Labour MPs in the north east of England have criticised the Government’s decision to put the region under the toughest Covid-19 regulations.
After the Tier 3 announcement, council leaders urged people to abide by the rules so the North East can be moved out of the top tier more quickly, allowing the economy to open up.
The whole of the North East, from south of the Scottish Border to the county line with North Yorkshire, has been placed in Tier 3.
That was despite Newcastle East’s Labour MP Nick Brown pointing out to Health Secretary Matt Hancock that the city’s case rate of 343.8 per 100,000 was lower than the London borough of Havering’s 366.8 – which is in Tier 2.
Mr Brown wrote: “I would be grateful if you could set out for me the pathway to taking this decision.”
Just come off call with Health Minister Helen Whately. NE goes into tier 3 from 2 despite there being a 12% drop in case in NE & 22% drop in North of region last week.Restriction likely to be in place till Jan & no new money to support business. Shambolic!
— Kevan Jones (@KevanJonesMP) November 26, 2020
Kevan Jones, Labour MP for North Durham, tweeted: “Just come off call with Health Minister Helen Whately. NE goes into tier 3 from 2 despite there being a 12% drop in case in NE & 22% drop in North of region last week.
“Restriction likely to be in place till Jan & no new money to support business. Shambolic!”
Just out of a meeting with NE MPs & Ministers about local restrictions.
Time limited, brief meeting.
More Q’s than answers.
Financial support? Support with testing? Business support?
Lots of concern from a number of MPs.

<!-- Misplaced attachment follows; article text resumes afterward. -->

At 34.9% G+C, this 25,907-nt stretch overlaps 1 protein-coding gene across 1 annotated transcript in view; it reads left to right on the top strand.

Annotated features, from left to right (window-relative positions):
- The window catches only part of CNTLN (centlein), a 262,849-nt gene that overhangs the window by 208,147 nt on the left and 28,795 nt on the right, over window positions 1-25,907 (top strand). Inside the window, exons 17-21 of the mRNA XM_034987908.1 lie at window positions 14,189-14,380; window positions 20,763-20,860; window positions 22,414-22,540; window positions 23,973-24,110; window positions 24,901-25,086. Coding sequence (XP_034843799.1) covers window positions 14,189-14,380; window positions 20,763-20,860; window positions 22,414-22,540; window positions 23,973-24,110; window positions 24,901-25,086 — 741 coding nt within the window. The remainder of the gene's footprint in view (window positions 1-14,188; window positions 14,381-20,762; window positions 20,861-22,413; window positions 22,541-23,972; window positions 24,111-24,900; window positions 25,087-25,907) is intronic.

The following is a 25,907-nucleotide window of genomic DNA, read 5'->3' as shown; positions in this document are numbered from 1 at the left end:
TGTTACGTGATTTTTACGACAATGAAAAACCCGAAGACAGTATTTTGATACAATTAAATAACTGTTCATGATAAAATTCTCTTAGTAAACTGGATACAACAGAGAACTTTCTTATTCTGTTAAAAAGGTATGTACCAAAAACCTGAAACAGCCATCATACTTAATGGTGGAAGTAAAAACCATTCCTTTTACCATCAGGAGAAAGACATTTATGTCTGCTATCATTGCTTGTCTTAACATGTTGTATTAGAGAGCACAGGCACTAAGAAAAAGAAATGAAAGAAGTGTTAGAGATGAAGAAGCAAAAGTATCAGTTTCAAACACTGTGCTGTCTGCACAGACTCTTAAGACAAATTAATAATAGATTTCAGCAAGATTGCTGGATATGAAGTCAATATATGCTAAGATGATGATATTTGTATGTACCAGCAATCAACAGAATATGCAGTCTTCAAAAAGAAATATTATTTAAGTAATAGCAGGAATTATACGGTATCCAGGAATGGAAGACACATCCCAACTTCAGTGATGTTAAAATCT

Our rates are improving, we should not be in tier 3.
— Kate Osborne MP (@KateOsborneMP) November 26, 2020
And his counterpart in Jarrow, Kate Osborne tweeted: “Our rates are improving, we should not be in tier 3.”
Setting out its decision, the Government said Northumberland, Newcastle, North and South Tyneside, Gateshead, Sunderland and County Durham, known as the North East Combined Authority (NECA), has 318 cases per 100,000, although the figure was stable or falling.
The NECA has “very high” case rates in over-60s at 256 per 100,000 and NHS admissions remained high this month.
In the Tees Valley, which comprises Middlesbrough, Hartlepool, Redcar and Cleveland, Stockton and Darlington, and which has a population of around 700,000, cases were falling but remained high at 390 per 100,000.
Positivity also remained very high at 13.3%, as was the case rate in over-60s at 292 per 100,000.
NHS admissions in the area have remained high in November, the Government said.
In a joint statement, the NECA leaders said the national four-week lockdown had not “counted for nothing” and people’s efforts had saved lives and protected health services.
They said: “We must continue to work together and by doing so we will put ourselves in a position to move to a tier which offers more of the freedoms we so dearly miss.
“Let’s keep going so we can once again meet up and socialise with our families and friends, help more of our local businesses reopen their doors to customers or so that we can cheer on our beloved sports teams.”
Ben Houchen, Tory Tees Valley mayor, said Tier 3 was “not where we want to be”.
But he said people must follow the restrictions so they could be eased sooner, adding: “If the new rules are not followed, the virus will continue to spread and we will have to spend even longer under these restrictions – something nobody wants to happen.”
Redcar and Cleveland Council leader councillor Mary Lanigan said she was “disappointed” the borough was in Tier 3.
Dear @MattHancock, please can you explain why these London Boroughs have been spared T3 restrictions? Once again London getting preferential treatment while the North is punished. Maybe test equally in London too & you'll get a real picture. #tiersystem#farcepic.twitter.com/oXimRFrvlC
— Shane Moore (@srmooreuk) November 26, 2020
Shane Moore, leader of Hartlepool Council, called the system a farce and claimed London boroughs had received “preferential treatment” in avoiding Tier 3.
Cumbria, to the west, and North Yorkshire, to the south, have been placed in Tier 2.